TV night last week included the last episode of the Andrew Marr series - this time taking us from the aftermath of World War 1 through to the present day (roughly speaking).
We had a bonus single-programme TV night on Sunday afternoon coz we were worried about the PVR filling up. So we watched the next episode of Andrew Marr's History of the World. In this one he was talking about the Age of Industry - and how the Industrial Revolution was the biggest shift in society since the Agricultural Revolution. The parallels struck me more when watching this than they have before - in both cases the change allowed society as a whole to support more people and can be thought of as "progress". And you definitely can't turn the clock back afterwards.
We held TV night on Tuesday this week, so that J could play Assassin's Creed III as soon as it arrived yesterday. This also meant we fitted three programmes into the evening & caught up with ourselves with the Andrew Marr one.
The fourth episode of Andrew Marr's History of the World was mostly about the European Renaissance - but not about what happened during it. Instead it was about what happened in the rest of the world that made it possible for Europe to go from being a cultural backwater to a vibrant civilisation with pretensions towards becoming one of the dominant cultures of the world. We did open with the Vikings, tho, who were a little shoehorned into the theme (but you can't really miss them out).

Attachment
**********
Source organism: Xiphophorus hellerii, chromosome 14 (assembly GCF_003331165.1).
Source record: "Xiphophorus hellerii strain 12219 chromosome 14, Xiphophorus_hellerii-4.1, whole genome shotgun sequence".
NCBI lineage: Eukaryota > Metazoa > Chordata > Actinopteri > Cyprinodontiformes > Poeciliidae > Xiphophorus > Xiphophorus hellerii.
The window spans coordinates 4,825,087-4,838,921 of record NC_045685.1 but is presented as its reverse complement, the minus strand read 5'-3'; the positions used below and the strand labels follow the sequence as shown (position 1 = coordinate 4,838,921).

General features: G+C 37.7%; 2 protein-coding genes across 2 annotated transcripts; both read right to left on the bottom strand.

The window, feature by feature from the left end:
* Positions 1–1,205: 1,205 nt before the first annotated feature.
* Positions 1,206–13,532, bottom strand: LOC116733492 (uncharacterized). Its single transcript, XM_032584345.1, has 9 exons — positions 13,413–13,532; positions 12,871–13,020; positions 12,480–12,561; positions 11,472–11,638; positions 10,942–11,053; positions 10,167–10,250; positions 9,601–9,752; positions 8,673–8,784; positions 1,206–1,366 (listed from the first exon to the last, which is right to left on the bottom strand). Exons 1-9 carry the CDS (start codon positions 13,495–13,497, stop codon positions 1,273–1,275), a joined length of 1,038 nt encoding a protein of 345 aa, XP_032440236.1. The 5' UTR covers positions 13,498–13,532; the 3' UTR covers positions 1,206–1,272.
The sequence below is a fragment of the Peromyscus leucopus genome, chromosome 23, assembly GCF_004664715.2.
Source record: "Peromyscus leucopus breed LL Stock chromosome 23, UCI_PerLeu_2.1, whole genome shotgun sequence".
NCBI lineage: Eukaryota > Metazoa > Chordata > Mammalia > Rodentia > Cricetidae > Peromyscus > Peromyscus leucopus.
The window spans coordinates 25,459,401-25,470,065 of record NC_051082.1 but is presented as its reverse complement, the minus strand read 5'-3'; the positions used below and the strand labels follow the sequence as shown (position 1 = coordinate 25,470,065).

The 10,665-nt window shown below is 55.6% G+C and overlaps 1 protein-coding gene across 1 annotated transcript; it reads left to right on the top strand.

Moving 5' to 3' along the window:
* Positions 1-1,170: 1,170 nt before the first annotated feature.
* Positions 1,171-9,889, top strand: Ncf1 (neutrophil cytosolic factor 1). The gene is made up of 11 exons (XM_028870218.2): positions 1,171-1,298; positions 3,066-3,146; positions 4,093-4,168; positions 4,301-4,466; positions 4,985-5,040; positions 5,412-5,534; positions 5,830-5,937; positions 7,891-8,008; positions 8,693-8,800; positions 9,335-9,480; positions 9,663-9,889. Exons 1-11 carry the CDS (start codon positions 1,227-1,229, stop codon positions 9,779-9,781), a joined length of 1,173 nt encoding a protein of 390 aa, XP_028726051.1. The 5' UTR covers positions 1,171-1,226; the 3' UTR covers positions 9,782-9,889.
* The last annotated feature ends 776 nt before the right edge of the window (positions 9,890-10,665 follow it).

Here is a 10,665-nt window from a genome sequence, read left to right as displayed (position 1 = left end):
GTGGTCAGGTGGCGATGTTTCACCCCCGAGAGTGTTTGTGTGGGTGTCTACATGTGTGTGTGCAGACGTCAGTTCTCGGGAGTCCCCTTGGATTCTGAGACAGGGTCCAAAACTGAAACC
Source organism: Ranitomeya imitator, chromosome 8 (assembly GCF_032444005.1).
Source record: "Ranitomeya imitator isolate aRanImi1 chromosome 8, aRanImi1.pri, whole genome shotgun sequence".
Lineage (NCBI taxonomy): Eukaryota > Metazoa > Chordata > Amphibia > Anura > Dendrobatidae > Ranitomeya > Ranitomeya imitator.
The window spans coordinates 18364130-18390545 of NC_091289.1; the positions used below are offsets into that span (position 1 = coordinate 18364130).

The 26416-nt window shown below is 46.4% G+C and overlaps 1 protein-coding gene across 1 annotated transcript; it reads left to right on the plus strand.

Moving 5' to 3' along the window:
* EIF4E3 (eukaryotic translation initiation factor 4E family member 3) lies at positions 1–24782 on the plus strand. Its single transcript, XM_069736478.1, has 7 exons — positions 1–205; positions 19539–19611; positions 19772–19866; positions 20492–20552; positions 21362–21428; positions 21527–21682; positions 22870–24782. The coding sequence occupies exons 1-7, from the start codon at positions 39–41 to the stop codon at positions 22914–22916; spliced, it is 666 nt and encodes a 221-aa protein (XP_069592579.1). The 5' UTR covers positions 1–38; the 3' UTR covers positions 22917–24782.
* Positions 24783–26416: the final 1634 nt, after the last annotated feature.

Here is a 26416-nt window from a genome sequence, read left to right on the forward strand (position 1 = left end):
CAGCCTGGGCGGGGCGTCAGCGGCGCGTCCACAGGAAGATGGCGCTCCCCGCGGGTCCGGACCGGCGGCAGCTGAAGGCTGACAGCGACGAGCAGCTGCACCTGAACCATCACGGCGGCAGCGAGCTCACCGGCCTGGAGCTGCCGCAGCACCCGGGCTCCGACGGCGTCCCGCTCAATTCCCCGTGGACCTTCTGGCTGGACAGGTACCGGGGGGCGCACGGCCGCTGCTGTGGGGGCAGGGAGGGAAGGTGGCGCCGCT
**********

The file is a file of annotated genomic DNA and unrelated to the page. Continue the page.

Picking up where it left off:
Started off the evening with the third episode of Andrew Marr's History of the World - this one was about the Word and the Sword, basically the rise and spread of Buddhism, Christianity & Islam with a few side stories. He started off with the story of Ashoka who killed and conquered his way to ruling an empire that covers most of modern India. But then after witnessing the appalling slaughter he himself had caused he converted to Buddhism and spent the rest of his (long) reign promoting peace and tolerance throughout his land and actively spread Buddhism as a religion.
We watched the third & last episode of Vikings last night. This one was split into two - firstly Oliver covered the Vikings' exploration to the West and then in the second half he looked at how the Vikings stopped being Vikings. So the programme started off by looking at Viking ocean-going ships, and a bit of sailing & rowing in a replica, and talked about how you had to be a bit flexible in your destination given their navigational technology. And sometimes when you were heading for Shetland you might end up in Orkney, but that's OK.
Started off TV night with the second episode of Vikings - it's only a 3 episode series, which seems a shame. This middle one talked about the Vikings as traders which is something more Anglo-centric views of the Vikings tend to forget. He started by telling us about the eastern Vikings (from what's now Sweden) and how they spread through Russia setting up small settlements on the way. They traded as far afield as Constantinople and with parts of the Islamic world.